Monday, November 15, 2004

Cognitive Dissonance

Some Texans don't care if the state kills innocent people.

Seventy percent of Texans think the state has executed innocent people, the Texas Poll found (registration required for Houston Chronicle). The same poll found 75 percent of Texans still support the death penalty, and 52 percent opposed a temporary moratorium to fix the system.

If any Grits reader thinks Texas kills innocent people but that we should continue executing them, I wish you'd share your reasoning. I don't get it.

If you want to know how innocent people get indicted in the first place, Kuff has the story of how Harris County stacks grand juries with police and pro-prosecutor courthouse employees. From the Houston Chronicle (registration required).


Scott Chaffin said...

1) Your first link to the Texas Poll doesn't work.

2) Give me something I can hang my hat on here, chief. How do we "fix it"?

Here's my thinking, though:
It's probably ineveitable that in 170+ years of statehood we've killed innocent people at the hand of the state. On the other hand, I think it's exceedingly unlikely we have done so in the last, say, 30 years. I'm perfectly willing to be corrected on that.

I do support the death penalty because it's the one sure way to keep stone killers off the streets. Some people don't deserve to live. It might not deter any other killers, but it deters at least one from walking the streets ever again.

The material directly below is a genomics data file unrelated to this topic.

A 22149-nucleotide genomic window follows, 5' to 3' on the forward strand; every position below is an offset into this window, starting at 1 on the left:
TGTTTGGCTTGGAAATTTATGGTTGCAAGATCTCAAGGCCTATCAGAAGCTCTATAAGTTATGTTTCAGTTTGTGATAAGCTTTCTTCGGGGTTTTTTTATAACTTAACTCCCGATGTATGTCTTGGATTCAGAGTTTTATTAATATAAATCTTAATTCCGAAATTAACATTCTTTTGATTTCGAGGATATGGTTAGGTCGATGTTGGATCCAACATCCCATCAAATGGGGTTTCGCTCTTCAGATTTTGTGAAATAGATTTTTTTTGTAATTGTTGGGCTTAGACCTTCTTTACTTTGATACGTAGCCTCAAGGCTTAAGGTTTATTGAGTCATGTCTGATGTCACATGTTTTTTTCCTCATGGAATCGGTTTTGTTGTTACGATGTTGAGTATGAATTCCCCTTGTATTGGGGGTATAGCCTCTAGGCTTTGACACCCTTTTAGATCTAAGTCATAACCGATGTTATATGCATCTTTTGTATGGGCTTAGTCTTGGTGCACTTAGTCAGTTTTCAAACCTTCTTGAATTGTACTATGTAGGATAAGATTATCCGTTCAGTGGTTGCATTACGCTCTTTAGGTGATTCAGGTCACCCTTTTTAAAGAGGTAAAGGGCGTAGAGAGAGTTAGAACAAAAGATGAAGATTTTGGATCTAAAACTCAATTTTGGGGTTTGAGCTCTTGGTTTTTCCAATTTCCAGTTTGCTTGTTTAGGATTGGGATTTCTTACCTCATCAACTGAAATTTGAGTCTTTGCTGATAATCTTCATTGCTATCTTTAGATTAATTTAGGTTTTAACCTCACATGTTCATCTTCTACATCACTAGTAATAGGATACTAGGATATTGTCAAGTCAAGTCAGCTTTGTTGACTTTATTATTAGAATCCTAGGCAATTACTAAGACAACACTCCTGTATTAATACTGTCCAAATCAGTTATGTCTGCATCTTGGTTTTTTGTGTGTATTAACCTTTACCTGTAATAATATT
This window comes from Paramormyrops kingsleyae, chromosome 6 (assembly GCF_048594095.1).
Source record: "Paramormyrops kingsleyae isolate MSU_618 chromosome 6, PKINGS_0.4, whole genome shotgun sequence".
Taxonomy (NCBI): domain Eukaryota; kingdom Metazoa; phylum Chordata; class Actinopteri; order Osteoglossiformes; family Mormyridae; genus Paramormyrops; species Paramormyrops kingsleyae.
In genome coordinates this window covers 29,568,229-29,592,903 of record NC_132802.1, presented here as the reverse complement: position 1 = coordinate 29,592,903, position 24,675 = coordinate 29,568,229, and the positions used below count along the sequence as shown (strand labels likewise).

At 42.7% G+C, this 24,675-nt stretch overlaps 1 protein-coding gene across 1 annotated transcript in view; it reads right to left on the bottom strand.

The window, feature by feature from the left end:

Gritsforbreakfast said...

The link works for me, Scott. And I think it's naive to believe we haven't executed innocents recently. Gary Graham comes to mind, for starters. Dominique Green insisted unto death he didn't pull the trigger, and he was killed even though the Houston police chief and the victim's family objected. Cases like these make me think the problem is ongoing. Given the Houston crime lab fiascos and the callous disregard of the Court of Criminal Appeals, the point is we can't know if we're executing innocents or not. If you don't back a moratorium under those circumstances, I don't know what to give you to "hang your hat on," just like I don't know what to do with people who think Saddam Hussein sponsored 9/11. People believe things that are untrue or contradictory, regardless of reason. Texas sponsors one third of executions in the country, but has among the highest murder rates, so I don't buy that it's deterring anything. No person is as good as their best act or as bad as their worst one.